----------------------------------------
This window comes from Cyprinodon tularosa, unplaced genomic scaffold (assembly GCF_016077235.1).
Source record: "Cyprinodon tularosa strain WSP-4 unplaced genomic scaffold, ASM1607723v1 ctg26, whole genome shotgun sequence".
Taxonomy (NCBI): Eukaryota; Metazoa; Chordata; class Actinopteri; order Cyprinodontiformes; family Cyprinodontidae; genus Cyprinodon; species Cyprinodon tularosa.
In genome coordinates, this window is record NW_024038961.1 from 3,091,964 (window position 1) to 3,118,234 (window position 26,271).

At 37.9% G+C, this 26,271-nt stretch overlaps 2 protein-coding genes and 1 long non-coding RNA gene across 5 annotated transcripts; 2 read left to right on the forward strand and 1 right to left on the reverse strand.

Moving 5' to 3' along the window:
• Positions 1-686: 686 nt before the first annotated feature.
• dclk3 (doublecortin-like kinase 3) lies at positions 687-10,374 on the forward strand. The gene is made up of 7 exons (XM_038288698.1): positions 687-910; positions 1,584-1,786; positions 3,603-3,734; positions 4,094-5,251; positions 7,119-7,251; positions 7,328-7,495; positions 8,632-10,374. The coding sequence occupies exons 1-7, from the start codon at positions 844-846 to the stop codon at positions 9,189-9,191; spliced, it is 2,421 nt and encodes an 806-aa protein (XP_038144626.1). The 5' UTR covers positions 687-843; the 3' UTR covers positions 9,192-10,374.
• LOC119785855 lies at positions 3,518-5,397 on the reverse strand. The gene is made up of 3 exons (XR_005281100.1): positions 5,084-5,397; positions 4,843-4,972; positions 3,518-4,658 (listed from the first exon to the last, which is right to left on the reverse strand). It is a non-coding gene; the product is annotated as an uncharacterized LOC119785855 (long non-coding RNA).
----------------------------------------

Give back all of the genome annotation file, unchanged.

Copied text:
This window comes from Cyprinodon tularosa, unplaced genomic scaffold (assembly GCF_016077235.1).
Source record: "Cyprinodon tularosa strain WSP-4 unplaced genomic scaffold, ASM1607723v1 ctg26, whole genome shotgun sequence".
Taxonomy (NCBI): Eukaryota; Metazoa; Chordata; class Actinopteri; order Cyprinodontiformes; family Cyprinodontidae; genus Cyprinodon; species Cyprinodon tularosa.
In genome coordinates, this window is record NW_024038961.1 from 3,091,964 (window position 1) to 3,118,234 (window position 26,271).

At 37.9% G+C, this 26,271-nt stretch overlaps 2 protein-coding genes and 1 long non-coding RNA gene across 5 annotated transcripts; 2 read left to right on the forward strand and 1 right to left on the reverse strand.

Moving 5' to 3' along the window:
• Positions 1-686: 686 nt before the first annotated feature.
• dclk3 (doublecortin-like kinase 3) lies at positions 687-10,374 on the forward strand. The gene is made up of 7 exons (XM_038288698.1): positions 687-910; positions 1,584-1,786; positions 3,603-3,734; positions 4,094-5,251; positions 7,119-7,251; positions 7,328-7,495; positions 8,632-10,374. The coding sequence occupies exons 1-7, from the start codon at positions 844-846 to the stop codon at positions 9,189-9,191; spliced, it is 2,421 nt and encodes an 806-aa protein (XP_038144626.1). The 5' UTR covers positions 687-843; the 3' UTR covers positions 9,192-10,374.
• LOC119785855 lies at positions 3,518-5,397 on the reverse strand. The gene is made up of 3 exons (XR_005281100.1): positions 5,084-5,397; positions 4,843-4,972; positions 3,518-4,658 (listed from the first exon to the last, which is right to left on the reverse strand). It is a non-coding gene; the product is annotated as an uncharacterized LOC119785855 (long non-coding RNA).